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  1. #1

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    Ok Sandy, I read your chapter in Comming into Focus about Carbon printing. So I tried to make the pigment tissue, well actually I had some 12x20 fil UPS messed up and I just removed the gelating and tried to use that as backing.

    Now my question is, how thick should be the gelatin? I used a 10% Knox gelatin solution with 4 ml of glycerin and about 4 grams of watercolor pigment. Well, the darn thing ran all over the place, it was like trying to coat with water..lol...even my dog got gelatin on her hair....

    I know it probably is hard to explain in words, but do you have a method to know how thick should I make the solution, should I try a 20%solution when using knox?

  2. #2
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  3. #3
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    Aggie your even more twisted than I thought!
    www.ericrose.com
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    "civility is not a sign of weakness" JFK

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  4. #4

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    Quote Originally Posted by Aggie
    Jorge, I have this picture in my head of you and the taco bell dog stuck in a wigling mass of jello.
    LOL....

  5. #5

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    Jorge,

    A 10% gelatin solution, made with Knox gelatin, should be plenty thick enough. I use a similar gelatin and coat with an even thinner mixture, about 8%, and it coats very well at room temperature of around 70 degrees F, with the solution at about 95-100 degrees. Assuming the Knox is same as the one I have used (regular Knox food gelatin) a 10% solution should coat very well at 70 F.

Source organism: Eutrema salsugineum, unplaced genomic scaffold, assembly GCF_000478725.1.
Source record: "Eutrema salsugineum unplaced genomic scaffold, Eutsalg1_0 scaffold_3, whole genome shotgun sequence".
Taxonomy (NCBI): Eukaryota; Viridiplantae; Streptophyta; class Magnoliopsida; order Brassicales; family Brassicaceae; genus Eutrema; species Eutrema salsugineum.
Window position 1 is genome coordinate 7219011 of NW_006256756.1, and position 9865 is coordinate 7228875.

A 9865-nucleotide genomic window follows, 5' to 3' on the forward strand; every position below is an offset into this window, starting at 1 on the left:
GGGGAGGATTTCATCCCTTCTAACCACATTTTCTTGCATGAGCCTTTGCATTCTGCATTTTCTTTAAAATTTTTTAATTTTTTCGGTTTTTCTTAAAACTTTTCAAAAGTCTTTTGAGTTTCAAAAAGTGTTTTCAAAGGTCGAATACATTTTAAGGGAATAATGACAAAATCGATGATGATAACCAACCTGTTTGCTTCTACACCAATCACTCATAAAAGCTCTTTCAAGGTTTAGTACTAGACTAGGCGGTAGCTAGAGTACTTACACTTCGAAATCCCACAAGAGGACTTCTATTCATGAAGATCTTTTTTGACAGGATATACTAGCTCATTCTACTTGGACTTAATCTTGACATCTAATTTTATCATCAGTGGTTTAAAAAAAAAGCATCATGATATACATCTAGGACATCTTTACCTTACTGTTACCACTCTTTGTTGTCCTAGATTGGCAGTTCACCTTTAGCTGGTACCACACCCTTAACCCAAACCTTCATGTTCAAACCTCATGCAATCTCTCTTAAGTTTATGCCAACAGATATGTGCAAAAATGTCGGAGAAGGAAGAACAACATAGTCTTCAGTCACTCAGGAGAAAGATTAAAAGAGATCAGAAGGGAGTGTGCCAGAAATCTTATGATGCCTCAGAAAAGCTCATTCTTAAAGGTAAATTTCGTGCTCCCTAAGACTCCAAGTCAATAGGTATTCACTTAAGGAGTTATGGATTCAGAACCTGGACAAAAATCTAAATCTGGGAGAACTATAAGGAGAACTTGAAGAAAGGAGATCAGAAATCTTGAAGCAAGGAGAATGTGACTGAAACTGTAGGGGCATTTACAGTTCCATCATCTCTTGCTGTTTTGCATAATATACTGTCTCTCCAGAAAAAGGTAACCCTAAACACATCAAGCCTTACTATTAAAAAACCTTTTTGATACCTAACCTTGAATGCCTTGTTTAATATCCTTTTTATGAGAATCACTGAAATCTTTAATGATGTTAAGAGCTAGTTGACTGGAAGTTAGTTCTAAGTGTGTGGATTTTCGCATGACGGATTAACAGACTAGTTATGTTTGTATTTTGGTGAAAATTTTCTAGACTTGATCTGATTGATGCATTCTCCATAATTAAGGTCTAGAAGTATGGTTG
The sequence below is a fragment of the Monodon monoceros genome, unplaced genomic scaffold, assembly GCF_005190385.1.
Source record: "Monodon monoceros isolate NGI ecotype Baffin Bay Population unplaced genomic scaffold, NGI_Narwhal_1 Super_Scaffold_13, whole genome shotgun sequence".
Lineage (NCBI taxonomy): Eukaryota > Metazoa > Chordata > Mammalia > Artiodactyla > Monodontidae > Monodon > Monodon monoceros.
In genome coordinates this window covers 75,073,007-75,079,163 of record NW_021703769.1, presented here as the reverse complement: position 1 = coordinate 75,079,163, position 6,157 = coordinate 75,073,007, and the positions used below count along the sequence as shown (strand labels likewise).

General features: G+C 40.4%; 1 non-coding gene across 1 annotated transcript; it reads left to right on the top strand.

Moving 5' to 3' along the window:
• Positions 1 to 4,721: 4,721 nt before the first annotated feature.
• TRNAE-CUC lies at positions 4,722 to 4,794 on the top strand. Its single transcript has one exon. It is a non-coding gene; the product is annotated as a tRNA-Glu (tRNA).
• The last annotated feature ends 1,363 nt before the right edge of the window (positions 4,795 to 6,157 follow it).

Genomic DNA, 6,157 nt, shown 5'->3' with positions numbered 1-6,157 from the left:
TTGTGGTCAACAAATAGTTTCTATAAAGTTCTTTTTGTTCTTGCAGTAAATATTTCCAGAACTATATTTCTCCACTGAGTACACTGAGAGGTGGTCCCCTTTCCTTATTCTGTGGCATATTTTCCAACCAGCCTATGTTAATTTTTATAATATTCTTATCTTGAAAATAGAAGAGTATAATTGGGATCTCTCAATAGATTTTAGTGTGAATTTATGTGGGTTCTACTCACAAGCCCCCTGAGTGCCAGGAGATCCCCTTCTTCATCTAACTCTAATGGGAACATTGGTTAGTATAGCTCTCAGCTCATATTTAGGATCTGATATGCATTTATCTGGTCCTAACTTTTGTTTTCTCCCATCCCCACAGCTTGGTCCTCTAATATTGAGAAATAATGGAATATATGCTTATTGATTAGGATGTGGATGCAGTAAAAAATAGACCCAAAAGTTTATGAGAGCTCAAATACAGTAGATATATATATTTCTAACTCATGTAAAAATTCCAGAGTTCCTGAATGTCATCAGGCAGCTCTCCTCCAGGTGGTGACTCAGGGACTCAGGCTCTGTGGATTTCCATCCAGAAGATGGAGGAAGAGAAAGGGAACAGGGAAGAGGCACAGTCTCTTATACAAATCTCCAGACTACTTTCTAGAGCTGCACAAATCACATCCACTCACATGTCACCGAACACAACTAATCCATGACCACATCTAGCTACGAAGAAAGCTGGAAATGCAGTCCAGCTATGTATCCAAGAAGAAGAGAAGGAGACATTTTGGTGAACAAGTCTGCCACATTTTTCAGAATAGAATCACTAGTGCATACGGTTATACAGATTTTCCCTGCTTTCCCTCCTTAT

It is possible that you broke the gelatin down by soaking it for too long in hot water. From time to time I have done this and in those circumstances the gelatin loses it ability to set.

    Sandy

  6. #6

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    Jorge,

    BTW, you really don't need to remove the gelatin of the film base. In fact, it is better not to because the dry tissue may just flake off plain polyester.

    I use a material called Yupo for the tissue support. This is same as Kimdura, a synthetic plastic paper.

    Sandy

  7. #7

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    ah, perhaps I did let it soak too much or let it heat to much. I just wanted to make sure I was doing it right, I will give it a shot again. I think you are correct, this is much harder than pt/pd.

    Thanks Sandy!

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  9. #9

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    Jorge,

    Since you believe there is the possbility that you may have kept the gelatin solution hot for too long let me further add that you do not want it ever to get over about 140F, not even for a few minutes, and certainly not for several hours. It would probably be ok to keep it warm overnight at a realatively low temperature, say at about 90-100 F, but really hot temperatures will break down the molecular structure quickly.

    BTW, since the time of my chapter on carbon in Coming into Focus I have refined slightly my coating method. I now use a frame which I place over the paper to contain the warm gelatin solution and keep it from flowing off the paper. The frame I currently use is of magnetic sign material which i use over a piece of galvanized steel, but plain wooden frames will also work ok. You can see this technique by going to http://rmp.opusis.com/carbon/carbon.html, and I describ eit fully in my carbon manual which is sold through Bostick and Sullivan.

    Sandy



    Sandy

  10. #10
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